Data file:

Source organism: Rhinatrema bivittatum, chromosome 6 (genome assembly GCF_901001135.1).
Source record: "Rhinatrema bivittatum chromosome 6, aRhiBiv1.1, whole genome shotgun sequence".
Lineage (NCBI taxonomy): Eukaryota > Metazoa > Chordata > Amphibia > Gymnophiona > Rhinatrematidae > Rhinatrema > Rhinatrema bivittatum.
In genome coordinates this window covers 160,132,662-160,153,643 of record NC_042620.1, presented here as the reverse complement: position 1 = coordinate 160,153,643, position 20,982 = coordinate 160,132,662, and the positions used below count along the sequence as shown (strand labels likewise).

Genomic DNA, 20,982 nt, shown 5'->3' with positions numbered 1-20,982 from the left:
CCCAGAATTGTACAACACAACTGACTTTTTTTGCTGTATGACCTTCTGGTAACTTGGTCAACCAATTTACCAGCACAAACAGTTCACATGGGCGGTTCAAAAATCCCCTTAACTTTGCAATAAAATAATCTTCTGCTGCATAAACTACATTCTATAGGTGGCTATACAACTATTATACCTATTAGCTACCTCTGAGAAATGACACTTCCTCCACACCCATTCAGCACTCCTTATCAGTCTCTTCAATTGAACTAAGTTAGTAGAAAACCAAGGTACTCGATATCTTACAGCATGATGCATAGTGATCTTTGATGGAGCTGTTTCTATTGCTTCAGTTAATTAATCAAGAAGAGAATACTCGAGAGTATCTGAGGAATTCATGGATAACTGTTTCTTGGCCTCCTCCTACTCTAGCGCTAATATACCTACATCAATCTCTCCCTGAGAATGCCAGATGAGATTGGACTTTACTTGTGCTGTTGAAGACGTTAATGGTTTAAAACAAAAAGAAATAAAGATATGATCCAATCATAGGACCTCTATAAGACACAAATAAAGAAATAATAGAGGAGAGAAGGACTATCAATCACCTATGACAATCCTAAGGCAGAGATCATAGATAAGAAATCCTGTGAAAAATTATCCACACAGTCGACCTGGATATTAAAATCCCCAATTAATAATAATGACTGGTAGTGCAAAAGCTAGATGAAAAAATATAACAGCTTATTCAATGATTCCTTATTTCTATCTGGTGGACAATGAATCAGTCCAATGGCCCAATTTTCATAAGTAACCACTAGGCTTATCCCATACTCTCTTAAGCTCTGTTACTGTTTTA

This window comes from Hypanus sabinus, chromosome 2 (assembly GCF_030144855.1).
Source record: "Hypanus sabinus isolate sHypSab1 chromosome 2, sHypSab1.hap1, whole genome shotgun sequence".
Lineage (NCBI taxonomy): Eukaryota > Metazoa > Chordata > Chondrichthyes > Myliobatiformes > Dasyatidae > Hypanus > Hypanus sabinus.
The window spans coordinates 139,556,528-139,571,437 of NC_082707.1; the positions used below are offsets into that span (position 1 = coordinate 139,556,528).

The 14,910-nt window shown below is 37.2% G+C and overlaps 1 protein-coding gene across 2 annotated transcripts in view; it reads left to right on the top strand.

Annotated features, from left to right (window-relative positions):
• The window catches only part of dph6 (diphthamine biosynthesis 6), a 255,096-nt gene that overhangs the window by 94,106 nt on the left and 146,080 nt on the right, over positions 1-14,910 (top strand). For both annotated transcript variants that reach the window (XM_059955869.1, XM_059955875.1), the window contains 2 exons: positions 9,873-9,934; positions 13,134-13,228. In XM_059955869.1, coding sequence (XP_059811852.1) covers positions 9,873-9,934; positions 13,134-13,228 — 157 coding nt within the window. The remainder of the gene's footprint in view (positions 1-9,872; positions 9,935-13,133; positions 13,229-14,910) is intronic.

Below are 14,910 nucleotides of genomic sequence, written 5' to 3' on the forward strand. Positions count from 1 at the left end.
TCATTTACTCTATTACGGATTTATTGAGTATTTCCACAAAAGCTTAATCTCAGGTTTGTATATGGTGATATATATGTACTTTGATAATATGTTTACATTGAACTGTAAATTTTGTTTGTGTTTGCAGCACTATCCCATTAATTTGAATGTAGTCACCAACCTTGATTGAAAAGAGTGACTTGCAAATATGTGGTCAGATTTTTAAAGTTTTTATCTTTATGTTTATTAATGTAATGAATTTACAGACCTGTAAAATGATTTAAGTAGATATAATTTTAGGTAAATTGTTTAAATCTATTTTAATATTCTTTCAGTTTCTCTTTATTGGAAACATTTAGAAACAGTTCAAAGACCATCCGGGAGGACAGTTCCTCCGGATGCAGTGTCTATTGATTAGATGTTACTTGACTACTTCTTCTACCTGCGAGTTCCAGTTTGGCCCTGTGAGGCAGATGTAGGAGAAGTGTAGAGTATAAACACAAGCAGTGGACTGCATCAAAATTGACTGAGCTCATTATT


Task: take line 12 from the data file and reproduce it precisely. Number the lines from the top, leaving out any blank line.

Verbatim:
Annotated features, from left to right (window-relative positions):